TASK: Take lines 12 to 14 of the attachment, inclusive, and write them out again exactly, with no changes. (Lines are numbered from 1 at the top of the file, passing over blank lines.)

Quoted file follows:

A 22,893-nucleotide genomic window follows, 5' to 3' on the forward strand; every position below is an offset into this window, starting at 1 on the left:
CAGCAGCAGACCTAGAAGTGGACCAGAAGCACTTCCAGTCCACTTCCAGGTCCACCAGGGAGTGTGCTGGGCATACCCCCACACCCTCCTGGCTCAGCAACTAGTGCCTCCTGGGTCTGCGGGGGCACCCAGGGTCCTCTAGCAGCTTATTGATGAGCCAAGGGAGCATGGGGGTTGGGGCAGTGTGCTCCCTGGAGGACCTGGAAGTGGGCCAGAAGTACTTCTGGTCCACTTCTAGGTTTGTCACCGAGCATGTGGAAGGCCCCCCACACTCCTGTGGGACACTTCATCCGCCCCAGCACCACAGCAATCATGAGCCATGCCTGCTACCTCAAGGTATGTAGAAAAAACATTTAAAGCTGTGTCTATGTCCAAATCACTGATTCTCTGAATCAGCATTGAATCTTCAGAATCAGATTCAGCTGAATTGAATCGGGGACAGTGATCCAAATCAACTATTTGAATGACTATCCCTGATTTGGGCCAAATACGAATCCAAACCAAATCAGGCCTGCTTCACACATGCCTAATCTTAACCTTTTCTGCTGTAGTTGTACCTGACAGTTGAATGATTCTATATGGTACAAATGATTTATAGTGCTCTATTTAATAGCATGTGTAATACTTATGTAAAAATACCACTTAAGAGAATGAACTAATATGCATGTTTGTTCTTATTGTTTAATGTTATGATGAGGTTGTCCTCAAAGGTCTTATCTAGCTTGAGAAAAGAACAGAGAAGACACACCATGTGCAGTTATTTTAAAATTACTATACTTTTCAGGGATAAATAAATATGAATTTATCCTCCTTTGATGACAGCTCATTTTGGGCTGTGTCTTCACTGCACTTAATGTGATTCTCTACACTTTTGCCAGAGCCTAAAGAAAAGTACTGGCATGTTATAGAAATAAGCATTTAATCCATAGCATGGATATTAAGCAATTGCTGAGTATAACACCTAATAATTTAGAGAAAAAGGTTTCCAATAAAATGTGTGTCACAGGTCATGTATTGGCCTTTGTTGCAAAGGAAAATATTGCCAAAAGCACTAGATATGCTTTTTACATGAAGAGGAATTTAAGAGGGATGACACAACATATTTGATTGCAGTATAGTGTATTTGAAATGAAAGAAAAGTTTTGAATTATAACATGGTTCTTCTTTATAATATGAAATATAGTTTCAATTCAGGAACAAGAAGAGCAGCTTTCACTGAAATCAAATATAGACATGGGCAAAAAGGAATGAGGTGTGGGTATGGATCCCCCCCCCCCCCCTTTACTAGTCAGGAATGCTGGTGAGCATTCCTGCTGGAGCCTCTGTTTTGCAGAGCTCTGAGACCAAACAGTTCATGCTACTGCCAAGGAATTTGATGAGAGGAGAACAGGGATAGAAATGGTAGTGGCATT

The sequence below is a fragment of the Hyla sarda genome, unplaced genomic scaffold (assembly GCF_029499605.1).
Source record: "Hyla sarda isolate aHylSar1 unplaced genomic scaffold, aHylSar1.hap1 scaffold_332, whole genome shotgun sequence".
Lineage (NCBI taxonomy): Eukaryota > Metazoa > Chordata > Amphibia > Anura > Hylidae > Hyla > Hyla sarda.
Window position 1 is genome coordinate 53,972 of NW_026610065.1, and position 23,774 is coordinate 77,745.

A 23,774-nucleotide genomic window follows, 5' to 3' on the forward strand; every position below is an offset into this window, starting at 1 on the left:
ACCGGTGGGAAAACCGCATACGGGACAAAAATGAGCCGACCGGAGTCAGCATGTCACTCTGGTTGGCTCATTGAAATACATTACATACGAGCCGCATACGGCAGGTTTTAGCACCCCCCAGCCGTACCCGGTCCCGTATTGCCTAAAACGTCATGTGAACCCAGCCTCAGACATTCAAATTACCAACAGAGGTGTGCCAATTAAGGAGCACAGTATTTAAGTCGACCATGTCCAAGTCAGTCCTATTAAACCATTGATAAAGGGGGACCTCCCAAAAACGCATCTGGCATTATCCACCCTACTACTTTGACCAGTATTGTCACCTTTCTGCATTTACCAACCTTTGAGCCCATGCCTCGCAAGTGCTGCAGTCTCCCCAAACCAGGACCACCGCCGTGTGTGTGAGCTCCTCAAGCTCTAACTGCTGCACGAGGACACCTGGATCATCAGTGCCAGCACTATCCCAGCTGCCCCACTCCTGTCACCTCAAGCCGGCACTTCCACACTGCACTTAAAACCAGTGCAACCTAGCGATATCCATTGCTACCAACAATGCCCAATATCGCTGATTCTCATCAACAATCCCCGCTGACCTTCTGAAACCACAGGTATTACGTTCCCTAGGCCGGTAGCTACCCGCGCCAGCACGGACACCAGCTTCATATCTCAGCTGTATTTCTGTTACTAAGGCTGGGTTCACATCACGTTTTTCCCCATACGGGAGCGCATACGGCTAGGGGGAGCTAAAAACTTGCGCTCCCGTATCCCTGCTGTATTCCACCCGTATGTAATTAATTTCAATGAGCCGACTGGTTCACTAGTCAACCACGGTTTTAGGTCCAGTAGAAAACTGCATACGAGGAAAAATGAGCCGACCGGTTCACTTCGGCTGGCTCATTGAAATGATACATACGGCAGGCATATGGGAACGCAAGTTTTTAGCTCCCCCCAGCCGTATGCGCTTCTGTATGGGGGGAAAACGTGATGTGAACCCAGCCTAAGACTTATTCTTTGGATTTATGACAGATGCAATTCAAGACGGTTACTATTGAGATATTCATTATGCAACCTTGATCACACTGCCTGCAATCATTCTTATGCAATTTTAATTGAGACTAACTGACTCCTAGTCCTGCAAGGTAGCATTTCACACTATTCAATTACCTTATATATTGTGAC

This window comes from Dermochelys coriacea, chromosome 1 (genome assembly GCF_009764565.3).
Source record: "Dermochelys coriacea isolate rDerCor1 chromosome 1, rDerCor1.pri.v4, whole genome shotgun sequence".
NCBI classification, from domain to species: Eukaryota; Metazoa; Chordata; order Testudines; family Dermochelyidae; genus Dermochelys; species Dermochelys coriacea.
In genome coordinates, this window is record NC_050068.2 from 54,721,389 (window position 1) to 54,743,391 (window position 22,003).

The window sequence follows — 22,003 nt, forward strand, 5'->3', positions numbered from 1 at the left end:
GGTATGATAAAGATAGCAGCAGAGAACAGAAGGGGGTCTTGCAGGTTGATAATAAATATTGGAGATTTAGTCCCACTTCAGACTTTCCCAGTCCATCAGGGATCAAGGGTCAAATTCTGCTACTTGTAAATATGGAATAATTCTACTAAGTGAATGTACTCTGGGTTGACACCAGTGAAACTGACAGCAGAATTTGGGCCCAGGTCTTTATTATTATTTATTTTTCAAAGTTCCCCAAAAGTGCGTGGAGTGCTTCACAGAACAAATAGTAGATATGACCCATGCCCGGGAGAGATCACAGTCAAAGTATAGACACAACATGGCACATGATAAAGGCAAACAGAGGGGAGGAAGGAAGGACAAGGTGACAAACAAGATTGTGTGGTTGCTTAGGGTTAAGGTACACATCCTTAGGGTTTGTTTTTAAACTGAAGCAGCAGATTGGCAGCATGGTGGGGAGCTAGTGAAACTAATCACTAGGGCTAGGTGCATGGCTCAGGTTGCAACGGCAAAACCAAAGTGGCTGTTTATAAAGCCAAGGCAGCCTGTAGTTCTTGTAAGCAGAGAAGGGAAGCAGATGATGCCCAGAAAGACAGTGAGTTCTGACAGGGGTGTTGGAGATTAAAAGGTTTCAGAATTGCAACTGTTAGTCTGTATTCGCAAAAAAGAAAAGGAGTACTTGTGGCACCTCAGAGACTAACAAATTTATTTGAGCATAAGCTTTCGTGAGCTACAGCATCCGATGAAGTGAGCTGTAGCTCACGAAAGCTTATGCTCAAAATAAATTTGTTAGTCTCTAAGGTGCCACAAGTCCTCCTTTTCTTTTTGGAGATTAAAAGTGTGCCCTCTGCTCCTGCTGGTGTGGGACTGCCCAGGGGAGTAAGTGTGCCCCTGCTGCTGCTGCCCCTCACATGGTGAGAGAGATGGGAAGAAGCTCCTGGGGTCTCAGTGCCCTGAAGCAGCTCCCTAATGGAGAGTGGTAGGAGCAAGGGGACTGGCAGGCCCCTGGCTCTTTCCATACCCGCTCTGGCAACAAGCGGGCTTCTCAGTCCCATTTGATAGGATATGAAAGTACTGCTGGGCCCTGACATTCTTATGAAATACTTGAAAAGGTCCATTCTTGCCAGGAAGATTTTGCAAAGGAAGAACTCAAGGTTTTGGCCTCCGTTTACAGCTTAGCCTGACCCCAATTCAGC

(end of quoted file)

In genome coordinates, this window is record NC_050068.2 from 54,721,389 (window position 1) to 54,743,391 (window position 22,003).

The window sequence follows — 22,003 nt, forward strand, 5'->3', positions numbered from 1 at the left end:
GGTATGATAAAGATAGCAGCAGAGAACAGAAGGGGGTCTTGCAGGTTGATAATAAATATTGGAGATTTAGTCCCACTTCAGACTTTCCCAGTCCATCAGGGATCAAGGGTCAAATTCTGCTACTTGTAAATATGGAATAATTCTACTAAGTGAATGTACTCTGGGTTGACACCAGTGAAACTGACAGCAGAATTTGGGCCCAGGTCTTTATTATTATTTATTTTTCAAAGTTCCCCAAAAGTGCGTGGAGTGCTTCACAGAACAAATAGTAGATATGACCCATGCCCGGGAGAGATCACAGTCAAAGTATAGACACAACATGGCACATGATAAAGGCAAACAGAGGGGAGGAAGGAAGGACAAGGTGACAAACAAGATTGTGTGGTTGCTTAGGGTTAAGGTACACATCCTTAGGGTTTGTTTTTAAACTGAAGCAGCAGATTGGCAGCATGGTGGGGAGCTAGTGAAACTAATCACTAGGGCTAGGTGCATGGCTCAGGTTGCAACGGCAAAACCAAAGTGGCTGTTTATAAAGCCAAGGCAGCCTGTAGTTCTTGTAAGCAGAGAAGGGAAGCAGATGATGCCCAGAAAGACAGTGAGTTCTGACAGGGGTGTTGGAGATTAAAAGGTTTCAGAATTGCAACTGTTAGTCTGTATTCGCAAAAAAGAAAAGGAGTACTTGTGGCACCTCAGAGACTAACAAATTTATTTGAGCATAAGCTTTCGTGAGCTACAGCATCCGATGAAGTGAGCTGTAGCTCACGAAAGCTTATGCTCAAAATAAATTTGTTAGTCTCTAAGGTGCCACAAGTCCTCCTTTTCTTTTTGGAGATTAAAAGTGTGCCCTCTGCTCCTGCTGGTGTGGGACTGCCCAGGGGAGTAAGTGTGCCCCTGCTGCTGCTGCCCCTCACATGGTGAGAGAGATGGGAAGAAGCTCCTGGGGTCTCAGTGCCCTGAAGCAGCTCCCTAATGGAGAGTGGTAGGAGCAAGGGGACTGGCAGGCCCCTGGCTCTTTCCATACCCGCTCTGGCAACAAGCGGGCTTCTCAGTCCCATTTGATAGGATATGAAAGTACTGCTGGGCCCTGACATTCTTATGAAATACTTGAAAAGGTCCATTCTTGCCAGGAAGATTTTGCAAAGGAAGAACTCAAGGTTTTGGCCTCCGTTTACAGCTTAGCCTGACCCCAATTCAGC